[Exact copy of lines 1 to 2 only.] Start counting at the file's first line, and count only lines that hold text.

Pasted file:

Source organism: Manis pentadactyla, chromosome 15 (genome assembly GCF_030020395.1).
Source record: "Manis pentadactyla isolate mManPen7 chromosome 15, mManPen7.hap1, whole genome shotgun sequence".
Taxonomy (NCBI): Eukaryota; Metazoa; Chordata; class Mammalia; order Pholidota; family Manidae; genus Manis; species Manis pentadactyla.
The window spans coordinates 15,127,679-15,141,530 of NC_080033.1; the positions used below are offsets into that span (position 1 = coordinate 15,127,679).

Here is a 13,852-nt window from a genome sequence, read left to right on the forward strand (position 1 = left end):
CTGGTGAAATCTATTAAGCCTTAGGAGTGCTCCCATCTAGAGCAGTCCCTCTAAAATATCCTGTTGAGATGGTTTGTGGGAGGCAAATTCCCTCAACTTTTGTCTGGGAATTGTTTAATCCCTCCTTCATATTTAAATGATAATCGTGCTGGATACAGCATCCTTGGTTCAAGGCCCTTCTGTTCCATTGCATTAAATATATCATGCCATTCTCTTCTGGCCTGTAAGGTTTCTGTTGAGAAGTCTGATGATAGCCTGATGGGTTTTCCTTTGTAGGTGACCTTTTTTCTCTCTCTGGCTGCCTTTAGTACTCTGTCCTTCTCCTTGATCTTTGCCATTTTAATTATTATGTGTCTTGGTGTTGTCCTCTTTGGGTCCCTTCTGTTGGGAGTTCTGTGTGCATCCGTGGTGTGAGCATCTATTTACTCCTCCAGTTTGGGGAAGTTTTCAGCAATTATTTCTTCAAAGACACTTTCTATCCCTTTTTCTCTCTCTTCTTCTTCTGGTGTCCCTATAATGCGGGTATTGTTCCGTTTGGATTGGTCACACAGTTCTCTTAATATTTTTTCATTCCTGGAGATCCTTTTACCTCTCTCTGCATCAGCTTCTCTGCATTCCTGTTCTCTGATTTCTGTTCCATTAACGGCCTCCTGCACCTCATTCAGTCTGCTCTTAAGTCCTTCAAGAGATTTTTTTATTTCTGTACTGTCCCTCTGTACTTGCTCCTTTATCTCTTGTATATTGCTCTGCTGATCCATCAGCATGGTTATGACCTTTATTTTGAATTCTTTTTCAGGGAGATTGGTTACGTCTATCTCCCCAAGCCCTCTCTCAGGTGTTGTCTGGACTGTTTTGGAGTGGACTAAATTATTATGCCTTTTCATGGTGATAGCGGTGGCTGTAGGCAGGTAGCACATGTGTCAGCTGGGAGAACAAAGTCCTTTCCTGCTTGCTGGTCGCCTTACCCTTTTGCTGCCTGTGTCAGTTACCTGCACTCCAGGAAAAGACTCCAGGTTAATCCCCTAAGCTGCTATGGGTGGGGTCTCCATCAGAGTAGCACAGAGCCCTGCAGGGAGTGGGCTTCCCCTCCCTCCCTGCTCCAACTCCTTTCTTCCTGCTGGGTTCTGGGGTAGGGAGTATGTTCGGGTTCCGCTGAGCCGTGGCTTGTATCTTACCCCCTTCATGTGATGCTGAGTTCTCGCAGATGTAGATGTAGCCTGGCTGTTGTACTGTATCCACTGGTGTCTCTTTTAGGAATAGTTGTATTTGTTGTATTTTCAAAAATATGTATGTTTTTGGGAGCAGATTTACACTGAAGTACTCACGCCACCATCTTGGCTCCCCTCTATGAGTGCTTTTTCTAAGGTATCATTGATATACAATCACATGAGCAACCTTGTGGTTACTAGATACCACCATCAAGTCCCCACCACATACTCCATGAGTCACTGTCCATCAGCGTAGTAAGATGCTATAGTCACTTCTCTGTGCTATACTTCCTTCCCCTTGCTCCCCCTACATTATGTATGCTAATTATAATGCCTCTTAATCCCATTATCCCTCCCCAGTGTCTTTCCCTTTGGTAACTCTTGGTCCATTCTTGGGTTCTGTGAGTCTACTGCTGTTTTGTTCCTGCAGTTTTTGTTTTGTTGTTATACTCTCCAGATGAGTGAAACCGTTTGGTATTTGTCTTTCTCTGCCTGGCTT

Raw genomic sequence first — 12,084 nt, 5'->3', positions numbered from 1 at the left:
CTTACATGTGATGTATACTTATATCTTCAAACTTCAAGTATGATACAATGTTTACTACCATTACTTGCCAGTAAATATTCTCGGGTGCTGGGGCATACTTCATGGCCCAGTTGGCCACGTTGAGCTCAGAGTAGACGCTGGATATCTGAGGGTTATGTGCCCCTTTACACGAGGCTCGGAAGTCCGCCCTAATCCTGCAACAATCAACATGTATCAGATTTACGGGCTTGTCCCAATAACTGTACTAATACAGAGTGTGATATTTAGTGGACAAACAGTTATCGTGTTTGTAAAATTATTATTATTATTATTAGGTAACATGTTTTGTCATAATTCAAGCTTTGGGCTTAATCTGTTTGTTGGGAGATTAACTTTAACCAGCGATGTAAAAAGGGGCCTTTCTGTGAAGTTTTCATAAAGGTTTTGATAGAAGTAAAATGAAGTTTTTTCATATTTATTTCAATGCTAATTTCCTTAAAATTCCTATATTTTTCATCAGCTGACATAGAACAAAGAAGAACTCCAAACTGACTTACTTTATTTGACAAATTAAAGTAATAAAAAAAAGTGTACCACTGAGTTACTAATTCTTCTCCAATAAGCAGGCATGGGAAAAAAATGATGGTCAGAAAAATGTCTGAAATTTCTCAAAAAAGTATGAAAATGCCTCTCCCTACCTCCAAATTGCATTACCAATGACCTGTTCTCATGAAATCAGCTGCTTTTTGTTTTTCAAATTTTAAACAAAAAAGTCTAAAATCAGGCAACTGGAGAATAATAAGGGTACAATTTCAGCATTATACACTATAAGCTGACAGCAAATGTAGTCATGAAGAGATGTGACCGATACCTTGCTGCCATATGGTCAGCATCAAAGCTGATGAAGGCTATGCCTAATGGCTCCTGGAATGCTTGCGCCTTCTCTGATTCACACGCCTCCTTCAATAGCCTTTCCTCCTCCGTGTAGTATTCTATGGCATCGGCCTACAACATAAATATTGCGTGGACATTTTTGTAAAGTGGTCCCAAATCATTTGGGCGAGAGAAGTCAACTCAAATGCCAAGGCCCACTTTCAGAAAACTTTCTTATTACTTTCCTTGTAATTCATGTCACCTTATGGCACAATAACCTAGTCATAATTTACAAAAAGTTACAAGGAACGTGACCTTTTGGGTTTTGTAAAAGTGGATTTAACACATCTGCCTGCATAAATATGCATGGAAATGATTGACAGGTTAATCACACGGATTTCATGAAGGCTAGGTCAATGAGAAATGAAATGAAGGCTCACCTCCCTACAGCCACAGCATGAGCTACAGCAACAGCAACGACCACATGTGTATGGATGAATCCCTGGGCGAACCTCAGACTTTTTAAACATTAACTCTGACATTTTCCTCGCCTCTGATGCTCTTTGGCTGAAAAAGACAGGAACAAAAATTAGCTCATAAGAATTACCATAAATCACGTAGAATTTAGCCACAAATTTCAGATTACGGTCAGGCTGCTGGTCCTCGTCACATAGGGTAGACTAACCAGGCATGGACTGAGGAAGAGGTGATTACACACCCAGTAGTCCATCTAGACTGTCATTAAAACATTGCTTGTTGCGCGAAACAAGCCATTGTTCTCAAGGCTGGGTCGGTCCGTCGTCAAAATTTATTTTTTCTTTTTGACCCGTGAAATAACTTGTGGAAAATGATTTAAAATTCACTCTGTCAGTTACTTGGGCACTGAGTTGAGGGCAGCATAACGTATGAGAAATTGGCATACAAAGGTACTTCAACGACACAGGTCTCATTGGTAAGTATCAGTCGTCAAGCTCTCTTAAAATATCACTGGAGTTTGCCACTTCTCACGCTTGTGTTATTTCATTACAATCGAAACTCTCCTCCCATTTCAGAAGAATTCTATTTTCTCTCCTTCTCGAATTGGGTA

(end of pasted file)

Source organism: Manis pentadactyla, chromosome 15 (genome assembly GCF_030020395.1).
Source record: "Manis pentadactyla isolate mManPen7 chromosome 15, mManPen7.hap1, whole genome shotgun sequence".